Fortunately, there is a project of a program against alcoholism and alcohol abuse whose long-term goals have been planned for year 2006. This program is based on the experience gathered throughout the last 25 years of research and evaluation of policies and strategies since the launching of the 1984 General Law on Health, and pretends to reduce the negative effects of alcohol irresponsible consumption. This project also emphasizes that besides the economic damage alcoholism has on society, alcohol is also associated to four of the main causes of death – accidents, hepatic cirrhosis, homicides and self-inflicted damage – therefore underlining the need to coordinate personnel training, formation and actions addressed to prevention and research. The program also underlines the need to promote community participation and to review current legislation in the fields of alcohol production, distribution and sale, as well as the creation of treatment and rehabilitation centers, regulation of advertising campaigns, and permanent evaluation of programs and similar efforts (Velasco, 2001).

As long as no extra efforts, resources and attention are paid to alcohol abuse and alcoholism to know their magnitude and the best way to fight them, we will continue to face their devastating effects on society.


[1] Social Anthropologist and Historian. Full-time Professor at the Social Relations Department of the Xochimilco Unit of Universidad Autónoma Metropolitana and Professor for the Masters Program of Business Administration with Health Systems Formation, Postgraduate Studies Division of the Accounting and Administration School of Universidad Nacional Autónoma de México. Mexico City. E-mail: or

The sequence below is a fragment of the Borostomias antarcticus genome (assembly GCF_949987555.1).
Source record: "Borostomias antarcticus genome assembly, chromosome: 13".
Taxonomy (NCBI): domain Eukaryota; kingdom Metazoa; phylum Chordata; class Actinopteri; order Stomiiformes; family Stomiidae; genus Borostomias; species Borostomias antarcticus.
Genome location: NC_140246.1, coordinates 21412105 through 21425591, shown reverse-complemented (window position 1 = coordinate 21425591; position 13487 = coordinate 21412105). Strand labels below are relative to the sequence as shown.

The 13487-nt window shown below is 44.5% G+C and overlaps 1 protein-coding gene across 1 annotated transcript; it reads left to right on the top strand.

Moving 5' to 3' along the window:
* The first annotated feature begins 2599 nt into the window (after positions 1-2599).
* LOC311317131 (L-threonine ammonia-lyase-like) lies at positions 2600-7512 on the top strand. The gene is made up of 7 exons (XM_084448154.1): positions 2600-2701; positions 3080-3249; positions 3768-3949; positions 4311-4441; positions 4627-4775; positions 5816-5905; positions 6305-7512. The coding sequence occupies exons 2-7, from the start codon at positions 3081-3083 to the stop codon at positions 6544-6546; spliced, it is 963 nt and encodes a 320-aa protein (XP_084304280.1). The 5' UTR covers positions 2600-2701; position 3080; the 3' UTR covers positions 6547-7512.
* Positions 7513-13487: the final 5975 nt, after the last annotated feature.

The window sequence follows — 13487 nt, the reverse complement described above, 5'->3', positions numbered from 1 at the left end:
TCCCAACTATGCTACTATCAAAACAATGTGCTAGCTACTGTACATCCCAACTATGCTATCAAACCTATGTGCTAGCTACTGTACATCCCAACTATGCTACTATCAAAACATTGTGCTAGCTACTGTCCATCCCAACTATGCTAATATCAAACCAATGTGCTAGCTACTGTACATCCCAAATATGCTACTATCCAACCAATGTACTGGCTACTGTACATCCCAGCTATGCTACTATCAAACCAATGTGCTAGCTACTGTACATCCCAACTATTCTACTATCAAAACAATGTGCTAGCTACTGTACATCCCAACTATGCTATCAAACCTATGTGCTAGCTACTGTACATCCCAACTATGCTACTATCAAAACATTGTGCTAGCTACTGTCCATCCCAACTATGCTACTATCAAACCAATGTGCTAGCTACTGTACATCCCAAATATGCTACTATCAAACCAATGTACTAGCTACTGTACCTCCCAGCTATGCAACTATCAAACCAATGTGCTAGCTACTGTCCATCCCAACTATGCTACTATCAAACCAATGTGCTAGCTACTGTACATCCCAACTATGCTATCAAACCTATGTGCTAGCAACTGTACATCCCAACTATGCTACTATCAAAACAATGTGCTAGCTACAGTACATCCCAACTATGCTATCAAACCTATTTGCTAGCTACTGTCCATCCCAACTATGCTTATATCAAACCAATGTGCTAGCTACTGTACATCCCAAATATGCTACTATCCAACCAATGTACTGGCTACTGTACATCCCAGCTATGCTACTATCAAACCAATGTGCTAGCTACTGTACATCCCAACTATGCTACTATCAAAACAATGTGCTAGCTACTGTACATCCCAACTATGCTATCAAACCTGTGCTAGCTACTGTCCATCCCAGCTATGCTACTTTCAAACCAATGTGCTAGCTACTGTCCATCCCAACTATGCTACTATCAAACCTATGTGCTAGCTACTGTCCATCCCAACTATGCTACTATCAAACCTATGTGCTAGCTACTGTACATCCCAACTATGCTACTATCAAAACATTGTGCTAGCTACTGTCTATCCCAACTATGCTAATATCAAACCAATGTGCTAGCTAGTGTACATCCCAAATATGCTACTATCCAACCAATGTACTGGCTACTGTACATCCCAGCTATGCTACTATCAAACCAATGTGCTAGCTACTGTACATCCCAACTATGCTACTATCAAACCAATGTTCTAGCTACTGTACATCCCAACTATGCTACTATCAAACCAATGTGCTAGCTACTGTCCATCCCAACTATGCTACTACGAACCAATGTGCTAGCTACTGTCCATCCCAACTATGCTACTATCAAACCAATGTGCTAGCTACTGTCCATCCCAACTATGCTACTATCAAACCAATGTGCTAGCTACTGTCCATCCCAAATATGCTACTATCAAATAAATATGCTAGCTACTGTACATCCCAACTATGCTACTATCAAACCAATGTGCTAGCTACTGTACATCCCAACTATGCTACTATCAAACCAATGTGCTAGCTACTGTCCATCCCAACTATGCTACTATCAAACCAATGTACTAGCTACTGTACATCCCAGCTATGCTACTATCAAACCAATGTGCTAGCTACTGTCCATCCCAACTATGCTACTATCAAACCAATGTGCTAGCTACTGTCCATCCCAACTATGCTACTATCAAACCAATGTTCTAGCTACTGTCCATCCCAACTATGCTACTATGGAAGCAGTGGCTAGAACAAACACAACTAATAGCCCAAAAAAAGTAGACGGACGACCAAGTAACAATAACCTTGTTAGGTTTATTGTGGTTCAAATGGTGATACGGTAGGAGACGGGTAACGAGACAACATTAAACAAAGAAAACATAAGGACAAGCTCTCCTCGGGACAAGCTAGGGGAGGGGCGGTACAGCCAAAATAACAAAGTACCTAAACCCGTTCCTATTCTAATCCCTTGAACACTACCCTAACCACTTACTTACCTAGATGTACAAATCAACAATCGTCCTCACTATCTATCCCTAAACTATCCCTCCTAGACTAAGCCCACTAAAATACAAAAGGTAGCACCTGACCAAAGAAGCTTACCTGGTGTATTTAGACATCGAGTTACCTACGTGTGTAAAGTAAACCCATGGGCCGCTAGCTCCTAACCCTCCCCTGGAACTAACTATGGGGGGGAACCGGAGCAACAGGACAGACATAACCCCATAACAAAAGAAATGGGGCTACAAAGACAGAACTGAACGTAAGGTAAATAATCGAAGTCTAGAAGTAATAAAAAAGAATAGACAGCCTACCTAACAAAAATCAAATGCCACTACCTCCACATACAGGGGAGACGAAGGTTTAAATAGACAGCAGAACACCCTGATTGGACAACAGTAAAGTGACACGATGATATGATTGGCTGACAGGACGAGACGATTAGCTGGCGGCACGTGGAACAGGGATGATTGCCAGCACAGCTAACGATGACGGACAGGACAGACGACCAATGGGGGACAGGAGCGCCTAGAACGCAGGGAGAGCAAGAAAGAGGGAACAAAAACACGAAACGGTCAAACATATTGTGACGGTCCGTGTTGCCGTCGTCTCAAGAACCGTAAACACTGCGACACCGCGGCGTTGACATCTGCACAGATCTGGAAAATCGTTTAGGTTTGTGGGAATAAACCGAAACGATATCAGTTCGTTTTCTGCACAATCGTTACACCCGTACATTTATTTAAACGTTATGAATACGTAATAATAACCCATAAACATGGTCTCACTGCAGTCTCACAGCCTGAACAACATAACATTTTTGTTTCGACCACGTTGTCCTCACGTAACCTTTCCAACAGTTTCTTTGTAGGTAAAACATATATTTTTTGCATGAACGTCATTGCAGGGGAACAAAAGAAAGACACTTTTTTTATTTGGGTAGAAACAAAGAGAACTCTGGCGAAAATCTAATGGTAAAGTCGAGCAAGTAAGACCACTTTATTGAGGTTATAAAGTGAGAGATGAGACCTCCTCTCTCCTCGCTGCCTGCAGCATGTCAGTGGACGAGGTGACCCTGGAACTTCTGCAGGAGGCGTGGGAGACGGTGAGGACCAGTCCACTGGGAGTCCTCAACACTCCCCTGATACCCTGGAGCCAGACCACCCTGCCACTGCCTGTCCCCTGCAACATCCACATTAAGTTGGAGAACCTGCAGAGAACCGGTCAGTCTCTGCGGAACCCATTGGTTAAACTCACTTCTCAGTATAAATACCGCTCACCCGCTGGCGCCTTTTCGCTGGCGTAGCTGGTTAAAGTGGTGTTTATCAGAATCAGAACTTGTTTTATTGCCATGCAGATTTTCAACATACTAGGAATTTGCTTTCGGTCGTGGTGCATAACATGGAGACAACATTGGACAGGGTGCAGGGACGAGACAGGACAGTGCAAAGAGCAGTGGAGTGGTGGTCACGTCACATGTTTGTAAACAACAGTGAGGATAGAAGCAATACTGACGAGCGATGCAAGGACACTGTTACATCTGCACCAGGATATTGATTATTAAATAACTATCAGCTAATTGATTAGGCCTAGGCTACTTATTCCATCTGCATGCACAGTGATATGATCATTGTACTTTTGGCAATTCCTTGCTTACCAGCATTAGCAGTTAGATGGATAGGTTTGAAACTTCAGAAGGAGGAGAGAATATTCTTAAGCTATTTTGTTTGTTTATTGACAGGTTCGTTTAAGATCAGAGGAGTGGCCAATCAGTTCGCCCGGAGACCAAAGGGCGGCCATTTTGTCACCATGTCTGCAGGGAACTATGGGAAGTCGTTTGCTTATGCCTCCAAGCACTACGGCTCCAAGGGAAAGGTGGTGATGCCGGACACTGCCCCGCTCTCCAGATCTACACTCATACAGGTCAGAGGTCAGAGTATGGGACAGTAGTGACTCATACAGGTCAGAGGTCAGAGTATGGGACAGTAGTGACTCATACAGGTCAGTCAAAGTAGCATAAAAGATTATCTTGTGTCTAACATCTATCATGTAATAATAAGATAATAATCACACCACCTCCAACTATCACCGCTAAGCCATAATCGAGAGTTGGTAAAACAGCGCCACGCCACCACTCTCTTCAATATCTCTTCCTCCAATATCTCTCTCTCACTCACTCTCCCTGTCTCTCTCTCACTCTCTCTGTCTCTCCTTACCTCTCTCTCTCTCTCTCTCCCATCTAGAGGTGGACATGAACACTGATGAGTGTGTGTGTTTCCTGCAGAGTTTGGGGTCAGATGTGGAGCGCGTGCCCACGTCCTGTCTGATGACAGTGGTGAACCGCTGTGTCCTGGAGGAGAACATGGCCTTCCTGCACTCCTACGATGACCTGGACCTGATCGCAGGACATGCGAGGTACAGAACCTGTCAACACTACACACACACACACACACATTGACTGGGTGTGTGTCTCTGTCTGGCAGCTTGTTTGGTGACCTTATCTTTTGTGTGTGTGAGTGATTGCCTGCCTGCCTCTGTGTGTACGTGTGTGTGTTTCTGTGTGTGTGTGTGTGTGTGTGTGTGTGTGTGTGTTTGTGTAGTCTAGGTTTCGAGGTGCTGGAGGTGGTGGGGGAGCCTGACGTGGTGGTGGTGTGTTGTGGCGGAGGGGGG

[2] Currently we have several studies that reflect the magnitude of the problem in Mexico, such as the National Surveys on Addictions carried out in 1988, 1993 and 1998 among the urban population between 12 and 65 years of age. Likewise, there are surveys among school populations carried out since 1976, a Drug Information Report System designed 15 years ago that registers drug trends, an Addiction Epidemiological Surveillance System that keeps drug use diagnosis up-dated since 1991, and various reports from the 72 CIJ’s centers throughout the country.












Dr. Luis Alfonso Berruecos Villalobos


He was born in Mexico City.  His broad academic formation includes a bachelor’s degree in Ethnology, a master’s degree in Social and Cultural Anthropology, a doctorate in Social and Cultural Anthropology, a doctorate in History of Mexico, and studies in Psychoanalytical Psychotherapy. 

He has been a Collaborator, Professor, Researcher and Advisor for different institutions and universities such as: Michigan State University, Escuela Nacional de Antropología (National School of Anthropology), Centro Mexicano de Estudios en Farmacodependencia (Mexican Center for the Study of Drug Addictions), Asociación Nacional de Universidades e Institutos de Enseñanza Superior (National Association of Universities and Higher Education Institutes), Instituto Mexicano de la Audición y el Lenguaje (Mexican Institute of Audition and Language), Fundación de Investigaciones Sociales (Social Research Foundation), Secretaría de Educación Pública (Ministry of Education), Consejo Nacional contra las Adicciones (National Council Against Addictions) and the Museo Nacional de Antropología (National Museum of Anthropology). 

He has participated in 457 conferences and lectures in Mexico, the United States, the Caribbean, Europe, Australia, New Zealand and the Middle East.

He is currently a Professor and Researcher at the Universidad Autónoma Metropolitana, Unidad Xochimilco; Advisor Professor and Mentor at the Administration and Accounting School of UNAM; Researcher at the Centro de Estudios sobre Alcohol y Alcoholismo (Center for the Study of Alcohol and Alcoholism); Member of the Evaluation Committee at the Consejo Nacional de Ciencia y Tecnología (National Council of Science and Technology); Associated Professional at the London University; and Professor and Academic Coordinator of the Foundation “Ama la Vida” (Love Life).